A Presidential Honor

Five NASH seniors were recently named candidates for one of the highest academic honors in the nation.

Scripps Media

Phoebe Liu, Staff Writer

In a school where competition is as plentiful as staircases, it’s not easy for students to earn distinctions that truly set them apart from their classmates.  But last week, with the U.S. Department of Education’s announcement of its 2020 Presidential Scholar candidates, five NASH students did just that.

NASH seniors David Ban, Eshani Chauk, Jiangfeng Chu, Grace Lee, and Daphne Nie received the news that they were named candidates for what is commonly regarded as the highest academic honor for American high school students.

“I was incredibly surprised when David [Ban] texted me and said ‘congrats’ and was greeted with this achievement,” Daphne Nie said. “I’m in the process of writing essays and unfortunately my procrastination is catching up with me.”

Typically, scholarship and academic recognition applications take just a few days or weeks of preparation, but for the U.S. Presidential Scholars Program the process is significantly more involved.  Candidates are required to submit materials like essays, self-assessments, school reports, and transcripts among evaluations of their academic achievement, personal characteristics, leadership, service, and extracurriculars to be chosen to continue in the program.

For David Ban, the time-intensive process of applying has not been as taxing as it might seem.

“I’ve written one of my most creative essays for the application,” Ban said.

For Eshani Chauk, the entire process has been gratifying.

“I was pretty happy when I found out I qualified as a candidate, considering how selective this program is,” Chauk said. “I like that I’m recognized for all the hard work I put into studying for the SAT. Right now, I’m writing essays for the application that will determine the semifinalists. Hopefully I qualify for the next round.”

The U.S. Presidential Scholars Program was established in 1964 by the Executive Order of the President to recognize some of the Nation’s top achieving graduating seniors and is sponsored by the US Department of Education. The program does not include any monetary prizes, but does provide the rare opportunity for national recognition and a multi-day, all-expenses-paid stay in the nation’s capital to meet dignitaries, take tours, and take part in a formal ceremony.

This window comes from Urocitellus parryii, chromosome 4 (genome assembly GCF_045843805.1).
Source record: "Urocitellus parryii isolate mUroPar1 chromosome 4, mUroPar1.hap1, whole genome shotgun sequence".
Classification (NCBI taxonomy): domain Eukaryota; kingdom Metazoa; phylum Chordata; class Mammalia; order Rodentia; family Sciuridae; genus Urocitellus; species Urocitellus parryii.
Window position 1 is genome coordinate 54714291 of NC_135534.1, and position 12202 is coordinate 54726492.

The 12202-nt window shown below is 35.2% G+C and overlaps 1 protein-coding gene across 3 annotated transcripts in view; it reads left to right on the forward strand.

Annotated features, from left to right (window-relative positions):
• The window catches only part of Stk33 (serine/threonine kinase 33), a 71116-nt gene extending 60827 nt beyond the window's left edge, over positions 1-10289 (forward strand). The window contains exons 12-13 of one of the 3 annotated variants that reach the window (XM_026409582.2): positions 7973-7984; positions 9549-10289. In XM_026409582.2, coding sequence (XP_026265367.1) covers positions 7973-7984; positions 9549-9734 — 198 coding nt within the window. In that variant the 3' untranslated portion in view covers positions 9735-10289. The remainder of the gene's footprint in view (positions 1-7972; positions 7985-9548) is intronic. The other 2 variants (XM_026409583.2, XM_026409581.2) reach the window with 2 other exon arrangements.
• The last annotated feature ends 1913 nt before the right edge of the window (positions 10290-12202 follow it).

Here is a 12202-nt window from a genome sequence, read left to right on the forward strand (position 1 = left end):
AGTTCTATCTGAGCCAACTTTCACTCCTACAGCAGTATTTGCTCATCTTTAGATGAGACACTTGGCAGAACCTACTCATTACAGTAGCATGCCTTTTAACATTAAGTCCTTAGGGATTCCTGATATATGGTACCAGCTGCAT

The program mainly recognizes students who demonstrate exceptional talent in academics. Candidates are chosen to apply based on exceptional scores from administrations of the ACT or SAT of graduating high school seniors who are citizens of the United States. The U.S. The Department of Education picks the top 30 scoring males and females from each state then ranks them from high to low accordingly. The top 20 male and female students then become the candidates in each state, unless a tie occurs which permits more than 20 of that gender invited. Students can also be nominated by the Chief State School Officer or by a partnering organization based on outstanding scholarship. Every year, approximately 4,000 students are invited to apply to the program which is by application only and not allowed for students to apply individually or for schools to nominate them. 

Students may also be invited to apply based on artistic and career/technical education accomplishments. The arts program, added in 1979, requires students to participate in YoungArts, a national program identifying students who demonstrate excellence in the arts, which nominates 60 students. The career and technical education branch of the program, added in 2015 allows each Chief State School Officer to nominate a maximum of five candidates for consideration into the program. 

800 semifinalists are chosen in mid-April followed by the finalists for the Presidential Scholars group in May of up to 161 scholars. Chosen students enjoy an expense-paid trip to Washington D.C. in June, which includes the medallion ceremony at the White House in addition to the opportunity to meet important national and international figures along with their highly accomplished peers. 

“The chance to meet the Secretary of the Department of Education is really cool,” Ban said. 

The program has honored scholars for over 55 years, and encourages students to demonstrate leadership, scholarship, and contribution to school and community, which strengthen the importance of education.